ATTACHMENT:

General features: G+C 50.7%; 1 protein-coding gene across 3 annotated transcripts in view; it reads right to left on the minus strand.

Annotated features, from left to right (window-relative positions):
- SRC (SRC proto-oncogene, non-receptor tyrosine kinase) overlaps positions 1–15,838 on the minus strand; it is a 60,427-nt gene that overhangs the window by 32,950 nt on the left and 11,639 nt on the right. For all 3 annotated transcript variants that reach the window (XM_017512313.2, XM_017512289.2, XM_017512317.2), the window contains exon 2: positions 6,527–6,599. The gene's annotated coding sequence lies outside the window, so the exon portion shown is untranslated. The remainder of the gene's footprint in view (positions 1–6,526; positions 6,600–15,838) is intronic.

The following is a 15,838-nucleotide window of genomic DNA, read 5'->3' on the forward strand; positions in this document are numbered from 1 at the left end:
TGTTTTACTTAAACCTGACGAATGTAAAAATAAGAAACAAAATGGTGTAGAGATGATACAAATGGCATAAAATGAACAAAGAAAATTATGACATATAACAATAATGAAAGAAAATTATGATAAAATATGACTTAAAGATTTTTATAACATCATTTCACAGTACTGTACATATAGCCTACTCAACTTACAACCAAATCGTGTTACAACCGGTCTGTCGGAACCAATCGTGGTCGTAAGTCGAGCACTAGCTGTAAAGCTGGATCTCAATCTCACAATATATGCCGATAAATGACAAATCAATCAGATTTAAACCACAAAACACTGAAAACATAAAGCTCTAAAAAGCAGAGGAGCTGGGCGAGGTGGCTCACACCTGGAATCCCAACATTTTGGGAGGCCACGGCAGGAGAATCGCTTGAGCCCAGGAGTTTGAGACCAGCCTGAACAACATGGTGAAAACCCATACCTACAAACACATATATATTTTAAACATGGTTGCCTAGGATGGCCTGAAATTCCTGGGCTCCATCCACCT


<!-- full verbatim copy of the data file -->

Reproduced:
General features: G+C 50.7%; 1 protein-coding gene across 3 annotated transcripts in view; it reads right to left on the minus strand.

Annotated features, from left to right (window-relative positions):
- SRC (SRC proto-oncogene, non-receptor tyrosine kinase) overlaps positions 1–15,838 on the minus strand; it is a 60,427-nt gene that overhangs the window by 32,950 nt on the left and 11,639 nt on the right. For all 3 annotated transcript variants that reach the window (XM_017512313.2, XM_017512289.2, XM_017512317.2), the window contains exon 2: positions 6,527–6,599. The gene's annotated coding sequence lies outside the window, so the exon portion shown is untranslated. The remainder of the gene's footprint in view (positions 1–6,526; positions 6,600–15,838) is intronic.

The following is a 15,838-nucleotide window of genomic DNA, read 5'->3' on the forward strand; positions in this document are numbered from 1 at the left end:
TGTTTTACTTAAACCTGACGAATGTAAAAATAAGAAACAAAATGGTGTAGAGATGATACAAATGGCATAAAATGAACAAAGAAAATTATGACATATAACAATAATGAAAGAAAATTATGATAAAATATGACTTAAAGATTTTTATAACATCATTTCACAGTACTGTACATATAGCCTACTCAACTTACAACCAAATCGTGTTACAACCGGTCTGTCGGAACCAATCGTGGTCGTAAGTCGAGCACTAGCTGTAAAGCTGGATCTCAATCTCACAATATATGCCGATAAATGACAAATCAATCAGATTTAAACCACAAAACACTGAAAACATAAAGCTCTAAAAAGCAGAGGAGCTGGGCGAGGTGGCTCACACCTGGAATCCCAACATTTTGGGAGGCCACGGCAGGAGAATCGCTTGAGCCCAGGAGTTTGAGACCAGCCTGAACAACATGGTGAAAACCCATACCTACAAACACATATATATTTTAAACATGGTTGCCTAGGATGGCCTGAAATTCCTGGGCTCCATCCACCT